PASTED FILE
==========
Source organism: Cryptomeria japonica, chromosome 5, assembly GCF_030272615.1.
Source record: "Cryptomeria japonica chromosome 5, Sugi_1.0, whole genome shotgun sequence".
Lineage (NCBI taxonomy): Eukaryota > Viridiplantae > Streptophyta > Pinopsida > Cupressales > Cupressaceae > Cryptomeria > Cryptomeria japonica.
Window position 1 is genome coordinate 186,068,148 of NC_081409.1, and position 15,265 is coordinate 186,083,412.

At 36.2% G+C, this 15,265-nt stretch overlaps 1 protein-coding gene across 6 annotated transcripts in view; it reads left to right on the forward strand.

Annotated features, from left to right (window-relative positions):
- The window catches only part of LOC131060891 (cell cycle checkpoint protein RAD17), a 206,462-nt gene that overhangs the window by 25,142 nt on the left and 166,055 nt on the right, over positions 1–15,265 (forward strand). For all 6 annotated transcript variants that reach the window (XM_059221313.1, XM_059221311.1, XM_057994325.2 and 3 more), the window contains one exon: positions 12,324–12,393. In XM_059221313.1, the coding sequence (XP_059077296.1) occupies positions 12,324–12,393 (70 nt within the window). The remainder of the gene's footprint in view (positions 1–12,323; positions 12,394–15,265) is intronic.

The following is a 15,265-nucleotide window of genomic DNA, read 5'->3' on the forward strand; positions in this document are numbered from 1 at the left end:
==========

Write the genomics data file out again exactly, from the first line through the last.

Source organism: Cryptomeria japonica, chromosome 5, assembly GCF_030272615.1.
Source record: "Cryptomeria japonica chromosome 5, Sugi_1.0, whole genome shotgun sequence".
Lineage (NCBI taxonomy): Eukaryota > Viridiplantae > Streptophyta > Pinopsida > Cupressales > Cupressaceae > Cryptomeria > Cryptomeria japonica.
Window position 1 is genome coordinate 186,068,148 of NC_081409.1, and position 15,265 is coordinate 186,083,412.

At 36.2% G+C, this 15,265-nt stretch overlaps 1 protein-coding gene across 6 annotated transcripts in view; it reads left to right on the forward strand.

Annotated features, from left to right (window-relative positions):
- The window catches only part of LOC131060891 (cell cycle checkpoint protein RAD17), a 206,462-nt gene that overhangs the window by 25,142 nt on the left and 166,055 nt on the right, over positions 1–15,265 (forward strand). For all 6 annotated transcript variants that reach the window (XM_059221313.1, XM_059221311.1, XM_057994325.2 and 3 more), the window contains one exon: positions 12,324–12,393. In XM_059221313.1, the coding sequence (XP_059077296.1) occupies positions 12,324–12,393 (70 nt within the window). The remainder of the gene's footprint in view (positions 1–12,323; positions 12,394–15,265) is intronic.

The following is a 15,265-nucleotide window of genomic DNA, read 5'->3' on the forward strand; positions in this document are numbered from 1 at the left end: